This is consistent with Morningstar’s Christine Benz and her view of Post-Covid Financial Planning. She told me that 25% of upper income people didn’t have three months’ reserves for emergencies. She thinks automation is the answer such as having a percentage of a paycheck automatically withdrawn and going to savings.
Motivating to save – we are financial cheerleaders
Ariely says we must be financial cheerleaders, and that will be harder to do with remote virtual meetings. Eating broccoli is far healthier than chocolate cake but doesn’t taste as good (at least to most people, including me). Deferring spending is much the same and will improve the client’s long-term well-being. Part of our job is to be their motivational cheerleader.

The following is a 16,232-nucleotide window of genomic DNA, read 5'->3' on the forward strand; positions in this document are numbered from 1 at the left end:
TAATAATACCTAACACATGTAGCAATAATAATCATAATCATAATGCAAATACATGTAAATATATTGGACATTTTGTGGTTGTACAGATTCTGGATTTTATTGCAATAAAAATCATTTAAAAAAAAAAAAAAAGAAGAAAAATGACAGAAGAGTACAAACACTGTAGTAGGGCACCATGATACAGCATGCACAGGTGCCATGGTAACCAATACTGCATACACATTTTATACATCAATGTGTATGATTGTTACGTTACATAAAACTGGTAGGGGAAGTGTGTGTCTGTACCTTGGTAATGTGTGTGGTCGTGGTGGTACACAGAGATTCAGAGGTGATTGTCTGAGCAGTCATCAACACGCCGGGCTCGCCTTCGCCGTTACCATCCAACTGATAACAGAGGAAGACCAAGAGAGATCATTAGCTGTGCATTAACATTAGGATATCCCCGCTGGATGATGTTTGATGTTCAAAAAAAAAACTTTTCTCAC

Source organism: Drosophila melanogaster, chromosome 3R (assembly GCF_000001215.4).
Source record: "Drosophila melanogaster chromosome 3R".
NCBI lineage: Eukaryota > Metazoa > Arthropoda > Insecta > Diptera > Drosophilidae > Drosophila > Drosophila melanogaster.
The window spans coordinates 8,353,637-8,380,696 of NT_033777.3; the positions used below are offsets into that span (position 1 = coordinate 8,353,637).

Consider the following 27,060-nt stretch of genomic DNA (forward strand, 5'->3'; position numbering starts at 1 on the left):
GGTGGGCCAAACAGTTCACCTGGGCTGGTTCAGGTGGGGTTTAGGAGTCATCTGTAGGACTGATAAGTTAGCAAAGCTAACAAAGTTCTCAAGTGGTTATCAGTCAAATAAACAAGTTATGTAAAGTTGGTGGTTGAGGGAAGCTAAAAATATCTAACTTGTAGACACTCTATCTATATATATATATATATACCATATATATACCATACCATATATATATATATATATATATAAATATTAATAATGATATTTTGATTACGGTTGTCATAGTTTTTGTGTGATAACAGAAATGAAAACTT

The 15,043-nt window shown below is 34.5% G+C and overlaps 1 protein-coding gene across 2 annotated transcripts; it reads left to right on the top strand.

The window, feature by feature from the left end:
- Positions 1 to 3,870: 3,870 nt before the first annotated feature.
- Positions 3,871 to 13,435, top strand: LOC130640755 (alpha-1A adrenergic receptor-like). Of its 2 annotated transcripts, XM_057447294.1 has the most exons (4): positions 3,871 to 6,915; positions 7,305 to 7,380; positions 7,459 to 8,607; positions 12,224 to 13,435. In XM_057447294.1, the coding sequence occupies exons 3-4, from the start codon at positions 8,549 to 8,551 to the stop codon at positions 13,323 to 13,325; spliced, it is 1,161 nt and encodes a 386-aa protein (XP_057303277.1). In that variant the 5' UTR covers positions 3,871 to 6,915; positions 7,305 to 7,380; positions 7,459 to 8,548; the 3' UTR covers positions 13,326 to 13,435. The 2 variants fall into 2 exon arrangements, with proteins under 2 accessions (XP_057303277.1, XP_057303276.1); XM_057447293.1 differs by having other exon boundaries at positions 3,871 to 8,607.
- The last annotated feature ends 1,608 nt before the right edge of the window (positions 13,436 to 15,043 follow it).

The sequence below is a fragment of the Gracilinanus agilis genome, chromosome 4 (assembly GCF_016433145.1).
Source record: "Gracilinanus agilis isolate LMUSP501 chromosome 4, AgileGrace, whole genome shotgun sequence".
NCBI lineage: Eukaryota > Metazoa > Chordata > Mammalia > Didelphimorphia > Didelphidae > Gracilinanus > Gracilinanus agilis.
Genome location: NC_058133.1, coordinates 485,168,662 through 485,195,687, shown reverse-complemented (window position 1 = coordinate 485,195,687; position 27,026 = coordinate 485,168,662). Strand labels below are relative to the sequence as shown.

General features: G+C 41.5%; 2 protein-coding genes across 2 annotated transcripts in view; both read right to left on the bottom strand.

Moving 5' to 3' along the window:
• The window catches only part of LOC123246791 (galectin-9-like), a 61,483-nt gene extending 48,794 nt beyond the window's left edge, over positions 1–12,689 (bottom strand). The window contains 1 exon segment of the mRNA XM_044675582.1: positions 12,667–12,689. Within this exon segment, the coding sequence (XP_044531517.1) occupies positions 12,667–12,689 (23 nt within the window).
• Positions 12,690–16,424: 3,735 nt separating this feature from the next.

Maybe a call to congratulate the client for reaching a financial milestone such as paying down 20% of their mortgage and increasing their home equity will motivate them to keep doing the same. Let the client know when they have moved closer to financial independence. Let’s help the client celebrate their milestones!
Money is opportunity
When anyone, including our clients, makes a purchase, they don’t think about opportunity or what they are giving up. When we buy a cup of coffee, we rarely, if ever, think about whether doing so is the best use of our money. We can help our clients think about larger purchases. For example, the client buying the $80,000 luxury car is giving something up. Help them think about what that purchase could mean to their financial future, such as working eight months longer or living in a less desirable home and location in retirement.